The government has notified the Insolvency and Bankruptcy Code (Amendment) Act, 2019, under which a deadline of 330 days has been set for completion of corporate insolvency resolution process (CIRP), including litigation and other judicial processes. The new law aims to provide greater clarity on the permissibility of corporate restructuring schemes, rights and duties of authorised representatives of voters, manner of distribution of amounts among financial and operational creditors and the applicability of the resolution plan on all statutory authorities.

 
 
What  
  1. The "resolution plan" under the new law, mandates an explanation why the insolvency resolution of a corporate debtor is a growing concern and may include provisions for corporate restructuring -- by way of merger, amalgamation or demerger. This is to enable the market to come up with dynamic resolution plans for value maximisation.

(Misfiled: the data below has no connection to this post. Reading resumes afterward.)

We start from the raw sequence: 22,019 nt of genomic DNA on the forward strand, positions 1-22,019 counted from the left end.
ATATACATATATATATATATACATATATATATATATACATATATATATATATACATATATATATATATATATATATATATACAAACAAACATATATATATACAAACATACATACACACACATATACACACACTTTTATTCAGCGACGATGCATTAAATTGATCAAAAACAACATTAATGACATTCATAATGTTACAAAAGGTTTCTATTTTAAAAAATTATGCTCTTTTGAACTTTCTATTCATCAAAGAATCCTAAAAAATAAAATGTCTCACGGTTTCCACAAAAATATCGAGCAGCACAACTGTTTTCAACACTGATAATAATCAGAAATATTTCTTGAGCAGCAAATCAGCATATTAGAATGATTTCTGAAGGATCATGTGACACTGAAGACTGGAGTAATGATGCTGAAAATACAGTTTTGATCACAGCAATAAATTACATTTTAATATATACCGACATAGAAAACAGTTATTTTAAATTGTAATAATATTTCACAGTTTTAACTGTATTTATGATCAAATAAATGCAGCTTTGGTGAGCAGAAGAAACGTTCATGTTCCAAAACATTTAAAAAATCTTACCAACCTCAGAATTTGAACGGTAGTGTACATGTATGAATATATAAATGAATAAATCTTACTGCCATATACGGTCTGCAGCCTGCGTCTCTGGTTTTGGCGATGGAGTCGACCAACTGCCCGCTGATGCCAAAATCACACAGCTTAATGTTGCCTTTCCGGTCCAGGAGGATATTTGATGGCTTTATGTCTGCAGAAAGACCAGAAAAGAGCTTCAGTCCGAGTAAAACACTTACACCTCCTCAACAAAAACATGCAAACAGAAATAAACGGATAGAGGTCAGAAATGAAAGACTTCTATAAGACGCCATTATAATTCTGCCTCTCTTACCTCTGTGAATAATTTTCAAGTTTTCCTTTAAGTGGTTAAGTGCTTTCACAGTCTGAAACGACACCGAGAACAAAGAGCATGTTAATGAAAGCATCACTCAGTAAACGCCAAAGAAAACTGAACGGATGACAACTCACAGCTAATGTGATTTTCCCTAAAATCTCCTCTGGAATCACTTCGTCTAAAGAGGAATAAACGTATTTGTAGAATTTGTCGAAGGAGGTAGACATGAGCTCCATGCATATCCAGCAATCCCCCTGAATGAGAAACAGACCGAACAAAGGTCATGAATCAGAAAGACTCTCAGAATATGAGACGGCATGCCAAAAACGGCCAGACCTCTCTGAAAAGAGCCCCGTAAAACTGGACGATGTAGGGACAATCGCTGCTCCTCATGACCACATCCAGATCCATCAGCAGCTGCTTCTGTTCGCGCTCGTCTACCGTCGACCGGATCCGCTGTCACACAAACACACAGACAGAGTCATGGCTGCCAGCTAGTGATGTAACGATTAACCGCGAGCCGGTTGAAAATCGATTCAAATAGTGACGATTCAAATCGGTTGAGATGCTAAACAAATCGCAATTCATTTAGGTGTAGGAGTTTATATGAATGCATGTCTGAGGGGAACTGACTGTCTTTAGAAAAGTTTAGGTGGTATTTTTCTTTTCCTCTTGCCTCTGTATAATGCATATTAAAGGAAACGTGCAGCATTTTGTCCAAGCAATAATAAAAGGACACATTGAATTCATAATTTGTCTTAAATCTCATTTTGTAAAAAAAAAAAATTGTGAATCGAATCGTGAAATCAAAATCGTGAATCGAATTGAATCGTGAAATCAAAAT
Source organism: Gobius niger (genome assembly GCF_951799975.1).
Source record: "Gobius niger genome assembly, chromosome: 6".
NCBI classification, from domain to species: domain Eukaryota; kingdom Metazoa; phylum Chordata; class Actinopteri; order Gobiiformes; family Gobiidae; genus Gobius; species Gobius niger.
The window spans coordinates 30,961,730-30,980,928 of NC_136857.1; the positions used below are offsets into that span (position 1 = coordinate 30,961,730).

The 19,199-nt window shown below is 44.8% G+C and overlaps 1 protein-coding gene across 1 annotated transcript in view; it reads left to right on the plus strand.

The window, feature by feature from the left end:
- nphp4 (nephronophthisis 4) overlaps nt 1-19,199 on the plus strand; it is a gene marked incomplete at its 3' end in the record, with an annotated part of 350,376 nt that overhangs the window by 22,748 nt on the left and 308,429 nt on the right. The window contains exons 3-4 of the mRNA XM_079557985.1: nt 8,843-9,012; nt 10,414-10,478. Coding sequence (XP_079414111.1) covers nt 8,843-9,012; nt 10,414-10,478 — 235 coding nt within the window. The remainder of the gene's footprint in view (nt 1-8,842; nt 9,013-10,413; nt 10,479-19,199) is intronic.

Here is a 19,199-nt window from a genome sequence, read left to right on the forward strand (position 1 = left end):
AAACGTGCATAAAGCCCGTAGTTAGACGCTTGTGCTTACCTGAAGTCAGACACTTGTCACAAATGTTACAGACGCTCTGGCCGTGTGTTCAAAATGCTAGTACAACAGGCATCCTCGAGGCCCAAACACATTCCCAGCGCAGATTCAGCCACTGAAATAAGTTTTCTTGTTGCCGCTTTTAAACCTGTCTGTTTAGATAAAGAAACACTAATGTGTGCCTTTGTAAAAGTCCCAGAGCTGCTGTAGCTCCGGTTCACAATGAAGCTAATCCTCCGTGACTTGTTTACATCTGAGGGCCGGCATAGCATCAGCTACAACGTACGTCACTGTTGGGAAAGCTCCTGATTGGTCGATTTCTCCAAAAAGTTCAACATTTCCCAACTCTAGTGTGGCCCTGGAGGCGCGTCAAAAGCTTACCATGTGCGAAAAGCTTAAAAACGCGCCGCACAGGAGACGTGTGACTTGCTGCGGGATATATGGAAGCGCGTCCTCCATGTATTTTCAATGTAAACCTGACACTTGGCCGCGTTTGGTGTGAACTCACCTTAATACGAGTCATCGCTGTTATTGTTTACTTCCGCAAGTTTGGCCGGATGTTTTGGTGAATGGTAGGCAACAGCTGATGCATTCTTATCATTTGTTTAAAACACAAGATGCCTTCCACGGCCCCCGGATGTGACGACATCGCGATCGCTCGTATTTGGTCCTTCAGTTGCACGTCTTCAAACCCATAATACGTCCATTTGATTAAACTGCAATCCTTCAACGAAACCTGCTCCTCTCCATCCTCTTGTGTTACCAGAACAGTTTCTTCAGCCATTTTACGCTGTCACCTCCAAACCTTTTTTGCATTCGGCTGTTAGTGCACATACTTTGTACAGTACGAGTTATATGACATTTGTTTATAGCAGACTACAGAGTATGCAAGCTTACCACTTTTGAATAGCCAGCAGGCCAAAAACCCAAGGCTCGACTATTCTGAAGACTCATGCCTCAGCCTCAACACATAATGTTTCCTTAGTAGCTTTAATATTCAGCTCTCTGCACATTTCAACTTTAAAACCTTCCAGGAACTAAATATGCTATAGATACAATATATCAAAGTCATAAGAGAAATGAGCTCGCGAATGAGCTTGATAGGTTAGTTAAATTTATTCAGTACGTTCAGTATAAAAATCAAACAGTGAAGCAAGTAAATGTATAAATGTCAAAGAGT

2. It also mandates that votes of all financial creditors covered under Section 21(6A) shall be cast in accordance with the decision approved by the highest voting share (more than 50 per cent) of the financial creditors on present and voting basis.
  3. This will have a retrospective effect, where the resolution plan has not attained finality or has been appealed against.
  4. The new law also makes the resolution plan binding on all stakeholders, including the Central government, any state government or local authority, to whom a debt in respect of payment of dues may be owed.
  5. Under it, the Committee of Creditors may decide to liquidate a corporate debtor any time after its constitution and before preparation of the Information Memorandum.

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